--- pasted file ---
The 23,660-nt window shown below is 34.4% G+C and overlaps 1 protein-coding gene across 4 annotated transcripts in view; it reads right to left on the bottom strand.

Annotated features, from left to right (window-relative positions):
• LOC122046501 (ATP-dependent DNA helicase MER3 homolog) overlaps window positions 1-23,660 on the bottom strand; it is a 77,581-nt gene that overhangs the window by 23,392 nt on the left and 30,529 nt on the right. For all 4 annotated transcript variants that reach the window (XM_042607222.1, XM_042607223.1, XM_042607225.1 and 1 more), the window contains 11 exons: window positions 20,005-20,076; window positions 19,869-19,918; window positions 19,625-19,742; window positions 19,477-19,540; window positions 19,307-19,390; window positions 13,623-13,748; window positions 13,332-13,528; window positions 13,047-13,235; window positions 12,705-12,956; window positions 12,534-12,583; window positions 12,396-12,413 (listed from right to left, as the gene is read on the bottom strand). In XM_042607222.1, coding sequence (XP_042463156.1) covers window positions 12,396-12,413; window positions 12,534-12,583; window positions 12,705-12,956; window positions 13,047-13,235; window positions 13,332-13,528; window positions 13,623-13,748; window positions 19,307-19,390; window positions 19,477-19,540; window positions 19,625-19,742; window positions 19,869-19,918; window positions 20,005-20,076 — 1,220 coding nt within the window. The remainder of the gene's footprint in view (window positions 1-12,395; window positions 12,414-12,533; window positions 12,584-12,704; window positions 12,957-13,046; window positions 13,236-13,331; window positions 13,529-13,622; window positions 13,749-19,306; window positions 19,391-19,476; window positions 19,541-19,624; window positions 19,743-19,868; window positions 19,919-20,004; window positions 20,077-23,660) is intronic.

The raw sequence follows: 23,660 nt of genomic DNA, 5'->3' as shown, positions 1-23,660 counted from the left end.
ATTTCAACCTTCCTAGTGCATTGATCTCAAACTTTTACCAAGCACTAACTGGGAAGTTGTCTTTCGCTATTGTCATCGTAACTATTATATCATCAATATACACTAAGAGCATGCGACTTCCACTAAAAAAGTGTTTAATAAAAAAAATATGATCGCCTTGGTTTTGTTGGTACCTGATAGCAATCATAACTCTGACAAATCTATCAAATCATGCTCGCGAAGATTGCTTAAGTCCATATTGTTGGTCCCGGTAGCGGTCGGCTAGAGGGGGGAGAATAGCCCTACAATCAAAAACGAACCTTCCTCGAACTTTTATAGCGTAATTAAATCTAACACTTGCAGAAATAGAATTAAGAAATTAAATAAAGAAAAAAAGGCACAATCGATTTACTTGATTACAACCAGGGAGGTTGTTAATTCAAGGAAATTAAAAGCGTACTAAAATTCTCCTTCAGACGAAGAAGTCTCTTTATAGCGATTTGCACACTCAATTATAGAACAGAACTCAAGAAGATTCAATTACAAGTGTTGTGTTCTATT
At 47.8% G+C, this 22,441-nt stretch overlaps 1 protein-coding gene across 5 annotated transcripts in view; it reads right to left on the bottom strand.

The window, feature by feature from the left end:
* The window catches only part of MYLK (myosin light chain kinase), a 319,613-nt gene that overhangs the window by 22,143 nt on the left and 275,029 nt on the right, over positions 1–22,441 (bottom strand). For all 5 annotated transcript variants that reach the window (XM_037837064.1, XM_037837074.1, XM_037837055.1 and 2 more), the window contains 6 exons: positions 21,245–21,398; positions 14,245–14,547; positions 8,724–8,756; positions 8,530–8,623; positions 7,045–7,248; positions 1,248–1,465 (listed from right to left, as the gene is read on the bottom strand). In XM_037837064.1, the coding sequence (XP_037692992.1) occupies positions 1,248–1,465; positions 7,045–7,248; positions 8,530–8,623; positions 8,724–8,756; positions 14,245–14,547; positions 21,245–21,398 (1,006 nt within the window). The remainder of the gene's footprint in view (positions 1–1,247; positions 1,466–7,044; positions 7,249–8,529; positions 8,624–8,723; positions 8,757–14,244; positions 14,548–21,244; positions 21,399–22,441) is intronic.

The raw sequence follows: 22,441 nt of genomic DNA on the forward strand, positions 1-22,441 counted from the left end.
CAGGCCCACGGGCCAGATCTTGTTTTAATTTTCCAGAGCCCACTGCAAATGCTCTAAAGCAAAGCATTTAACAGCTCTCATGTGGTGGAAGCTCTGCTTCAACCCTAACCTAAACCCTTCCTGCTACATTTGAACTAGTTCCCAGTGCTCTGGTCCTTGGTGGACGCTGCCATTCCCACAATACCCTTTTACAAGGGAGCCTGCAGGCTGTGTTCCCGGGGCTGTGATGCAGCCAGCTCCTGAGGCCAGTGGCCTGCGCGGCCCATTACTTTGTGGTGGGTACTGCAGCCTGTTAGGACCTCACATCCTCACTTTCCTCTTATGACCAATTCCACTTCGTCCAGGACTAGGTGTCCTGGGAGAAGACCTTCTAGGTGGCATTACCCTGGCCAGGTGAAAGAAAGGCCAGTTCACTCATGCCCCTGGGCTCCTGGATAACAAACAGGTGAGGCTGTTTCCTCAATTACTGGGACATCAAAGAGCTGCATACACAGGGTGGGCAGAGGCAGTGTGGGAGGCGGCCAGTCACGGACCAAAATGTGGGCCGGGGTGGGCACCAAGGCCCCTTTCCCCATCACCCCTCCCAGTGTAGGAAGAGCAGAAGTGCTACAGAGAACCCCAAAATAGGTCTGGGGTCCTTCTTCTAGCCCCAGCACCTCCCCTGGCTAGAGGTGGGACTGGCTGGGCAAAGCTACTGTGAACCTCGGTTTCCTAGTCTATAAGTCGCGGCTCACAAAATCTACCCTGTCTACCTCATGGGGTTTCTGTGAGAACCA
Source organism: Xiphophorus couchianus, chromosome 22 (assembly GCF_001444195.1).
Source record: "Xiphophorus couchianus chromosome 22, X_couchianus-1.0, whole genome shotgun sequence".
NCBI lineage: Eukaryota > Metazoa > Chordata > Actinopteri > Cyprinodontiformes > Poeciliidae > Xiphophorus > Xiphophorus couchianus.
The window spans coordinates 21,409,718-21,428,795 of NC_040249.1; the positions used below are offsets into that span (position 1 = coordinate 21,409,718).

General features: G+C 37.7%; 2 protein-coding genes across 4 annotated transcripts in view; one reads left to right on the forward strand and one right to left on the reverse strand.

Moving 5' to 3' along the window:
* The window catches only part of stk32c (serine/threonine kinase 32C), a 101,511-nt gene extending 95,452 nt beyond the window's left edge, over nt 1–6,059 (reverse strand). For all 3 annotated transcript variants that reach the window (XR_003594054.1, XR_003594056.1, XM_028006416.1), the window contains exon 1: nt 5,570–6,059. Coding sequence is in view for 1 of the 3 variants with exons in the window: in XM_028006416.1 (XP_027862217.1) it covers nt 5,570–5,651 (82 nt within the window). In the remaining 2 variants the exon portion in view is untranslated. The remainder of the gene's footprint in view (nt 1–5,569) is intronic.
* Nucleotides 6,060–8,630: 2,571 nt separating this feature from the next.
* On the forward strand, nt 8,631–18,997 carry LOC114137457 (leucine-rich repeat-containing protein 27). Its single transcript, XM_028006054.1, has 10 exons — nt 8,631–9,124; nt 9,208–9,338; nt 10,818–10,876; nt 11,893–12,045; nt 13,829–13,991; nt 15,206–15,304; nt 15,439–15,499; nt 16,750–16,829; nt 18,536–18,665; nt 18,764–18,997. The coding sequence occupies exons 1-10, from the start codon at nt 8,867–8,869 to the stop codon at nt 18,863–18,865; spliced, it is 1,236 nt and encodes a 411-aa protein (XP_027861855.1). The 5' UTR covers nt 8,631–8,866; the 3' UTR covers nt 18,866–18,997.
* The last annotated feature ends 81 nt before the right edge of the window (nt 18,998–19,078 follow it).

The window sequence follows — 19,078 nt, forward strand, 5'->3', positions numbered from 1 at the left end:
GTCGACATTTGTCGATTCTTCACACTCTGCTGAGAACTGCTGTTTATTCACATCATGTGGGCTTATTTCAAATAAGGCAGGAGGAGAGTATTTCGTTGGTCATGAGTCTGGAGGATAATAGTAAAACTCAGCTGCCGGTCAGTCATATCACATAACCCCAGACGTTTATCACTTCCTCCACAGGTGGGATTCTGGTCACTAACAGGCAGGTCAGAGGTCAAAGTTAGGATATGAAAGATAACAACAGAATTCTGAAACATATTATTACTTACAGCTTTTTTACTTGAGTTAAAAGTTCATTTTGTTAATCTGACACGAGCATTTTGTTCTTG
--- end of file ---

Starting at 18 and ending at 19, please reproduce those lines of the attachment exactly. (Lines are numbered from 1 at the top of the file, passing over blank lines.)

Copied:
* Nucleotides 6,060–8,630: 2,571 nt separating this feature from the next.
* On the forward strand, nt 8,631–18,997 carry LOC114137457 (leucine-rich repeat-containing protein 27). Its single transcript, XM_028006054.1, has 10 exons — nt 8,631–9,124; nt 9,208–9,338; nt 10,818–10,876; nt 11,893–12,045; nt 13,829–13,991; nt 15,206–15,304; nt 15,439–15,499; nt 16,750–16,829; nt 18,536–18,665; nt 18,764–18,997. The coding sequence occupies exons 1-10, from the start codon at nt 8,867–8,869 to the stop codon at nt 18,863–18,865; spliced, it is 1,236 nt and encodes a 411-aa protein (XP_027861855.1). The 5' UTR covers nt 8,631–8,866; the 3' UTR covers nt 18,866–18,997.